Scripts to implement a nice workflow with git svn, influenced heavily by Rein Henrichs’ post entitled hack && ship.
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LICENSE
README.textile
g-apply-patch
g-branch
g-cleanup
g-create-patch
g-init
g-ship
g-update

README.textile

git-svn-scripts

Bash scripts to help instrument a reasonable workflow with git svn

Inspiration

These scripts are influenced heavily by Rein Henrichs’ post entitled hack && ship.

Contributors

Many thanks to Tanner Donovan for pairing with me on these scripts.

Setup

To use these scripts:

  • Edit g-init to point to your SVN repository
  • Ensure these scripts are available in your $PATH

Typical Workflow

  • Initialize a git repository, based on your SVN repo
    • $ g-init
      • This is done only once
  • Make a feature branch:
    • $ g-branch branchname
      • This updates master from SVN trunk, creates a branch branchname and switches to that branch
  • Go about your business, commit early and commit often
  • Merge-out from SVN trunk via the master git branch, to keep nice and fresh:
    • $ g-update
  • When the time is right, ship that feature branch back to SVN
    • g-ship
      • This uses g-update to ensure your feature branch is fresh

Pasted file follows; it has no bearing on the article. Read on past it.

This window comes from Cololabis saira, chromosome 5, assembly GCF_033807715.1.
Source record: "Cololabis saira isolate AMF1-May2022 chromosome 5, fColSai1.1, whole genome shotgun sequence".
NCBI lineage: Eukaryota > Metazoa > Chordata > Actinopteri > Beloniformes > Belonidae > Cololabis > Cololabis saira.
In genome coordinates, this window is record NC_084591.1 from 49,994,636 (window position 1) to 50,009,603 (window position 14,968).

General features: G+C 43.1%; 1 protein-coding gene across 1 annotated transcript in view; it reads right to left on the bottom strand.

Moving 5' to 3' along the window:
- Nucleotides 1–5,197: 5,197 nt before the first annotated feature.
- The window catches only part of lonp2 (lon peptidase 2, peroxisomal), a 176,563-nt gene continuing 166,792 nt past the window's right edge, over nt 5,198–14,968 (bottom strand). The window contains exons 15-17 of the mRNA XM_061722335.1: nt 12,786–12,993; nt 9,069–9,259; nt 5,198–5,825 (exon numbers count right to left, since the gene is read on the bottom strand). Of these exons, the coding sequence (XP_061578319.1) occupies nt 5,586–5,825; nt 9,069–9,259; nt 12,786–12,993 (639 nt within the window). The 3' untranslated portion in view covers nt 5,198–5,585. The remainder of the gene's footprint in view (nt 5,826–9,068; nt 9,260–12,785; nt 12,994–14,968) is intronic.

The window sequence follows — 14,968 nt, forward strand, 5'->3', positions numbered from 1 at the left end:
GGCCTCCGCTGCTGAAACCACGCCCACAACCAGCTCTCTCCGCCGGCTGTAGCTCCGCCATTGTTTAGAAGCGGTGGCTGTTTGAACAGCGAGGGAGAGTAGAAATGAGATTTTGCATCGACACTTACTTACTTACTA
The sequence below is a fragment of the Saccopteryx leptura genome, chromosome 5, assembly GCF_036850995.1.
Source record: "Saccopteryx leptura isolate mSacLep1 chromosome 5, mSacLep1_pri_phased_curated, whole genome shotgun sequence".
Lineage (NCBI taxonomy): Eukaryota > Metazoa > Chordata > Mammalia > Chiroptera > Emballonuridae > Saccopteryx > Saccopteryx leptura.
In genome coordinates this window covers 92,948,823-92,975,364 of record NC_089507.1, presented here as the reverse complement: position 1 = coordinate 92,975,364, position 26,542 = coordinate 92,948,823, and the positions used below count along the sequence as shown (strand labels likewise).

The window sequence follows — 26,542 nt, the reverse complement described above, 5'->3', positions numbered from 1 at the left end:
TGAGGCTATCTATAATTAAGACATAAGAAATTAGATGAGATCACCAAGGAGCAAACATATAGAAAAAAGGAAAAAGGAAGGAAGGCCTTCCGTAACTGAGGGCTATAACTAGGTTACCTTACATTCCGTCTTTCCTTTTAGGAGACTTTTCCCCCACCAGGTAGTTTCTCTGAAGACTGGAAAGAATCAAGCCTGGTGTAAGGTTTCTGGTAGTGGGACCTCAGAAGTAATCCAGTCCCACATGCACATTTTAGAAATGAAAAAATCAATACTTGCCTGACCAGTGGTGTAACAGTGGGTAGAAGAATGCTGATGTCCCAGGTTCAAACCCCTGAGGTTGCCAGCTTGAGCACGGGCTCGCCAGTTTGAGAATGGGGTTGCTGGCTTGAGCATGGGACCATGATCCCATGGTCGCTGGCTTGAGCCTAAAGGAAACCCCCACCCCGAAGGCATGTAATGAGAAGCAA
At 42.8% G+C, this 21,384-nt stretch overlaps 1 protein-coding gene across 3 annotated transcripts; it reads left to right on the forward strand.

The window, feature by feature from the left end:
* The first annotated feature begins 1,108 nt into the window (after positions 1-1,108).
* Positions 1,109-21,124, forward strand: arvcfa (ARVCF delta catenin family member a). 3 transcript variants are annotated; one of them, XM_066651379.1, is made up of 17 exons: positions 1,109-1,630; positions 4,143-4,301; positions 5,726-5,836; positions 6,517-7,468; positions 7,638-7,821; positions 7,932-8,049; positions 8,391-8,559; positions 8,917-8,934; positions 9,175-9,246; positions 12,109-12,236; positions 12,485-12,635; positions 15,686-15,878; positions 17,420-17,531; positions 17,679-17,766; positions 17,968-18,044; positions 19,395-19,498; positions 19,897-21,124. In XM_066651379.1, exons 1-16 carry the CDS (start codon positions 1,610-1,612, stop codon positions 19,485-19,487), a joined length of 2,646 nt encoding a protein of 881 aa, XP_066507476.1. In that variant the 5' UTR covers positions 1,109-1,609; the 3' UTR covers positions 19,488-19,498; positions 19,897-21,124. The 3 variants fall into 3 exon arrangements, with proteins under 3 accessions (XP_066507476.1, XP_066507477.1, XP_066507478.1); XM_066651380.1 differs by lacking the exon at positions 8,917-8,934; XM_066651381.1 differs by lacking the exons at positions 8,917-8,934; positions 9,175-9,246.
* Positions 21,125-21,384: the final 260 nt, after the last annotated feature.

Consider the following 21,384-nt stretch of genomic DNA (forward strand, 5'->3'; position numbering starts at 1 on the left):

• This squashes commits made in your feature branch, keeping a tidy single commit message per feature branch merge
      • This requires that your tests all pass, by default (See source for overriding option)

Patch-based workflow

Sometimes you may find yourself working with collaborators that do not have commit access to the trunk of your SVN repository. This simple workflow uses patches to submit and accept changes from git feature branches.

  • Follow the workflow outlined above, right up until shipping the feature branch. g-ship will fail if you do not have write access to SVN trunk.
  • Create a patch to represent the changes made in your feature branch:
    • $ g-create-patch
      • This uses g-update to ensure a fresh feature branch
      • branchname.patch is created as output, which can be sent via email or attached to a ticket
  • A developer with commit rights to the SVN repo can then apply the patch:
    • $ g-apply-patch branchname.patch
      • This updates master from SVN and creates a branch matching branchname (the basename of the patch file)
      • The patch is applied to the feature branch
      • After you have approved the changes, you can ship them via g-ship

Feedback

I’m very open to feedback on the general workflow presented here, as well as the specific implementation in git. Fork away!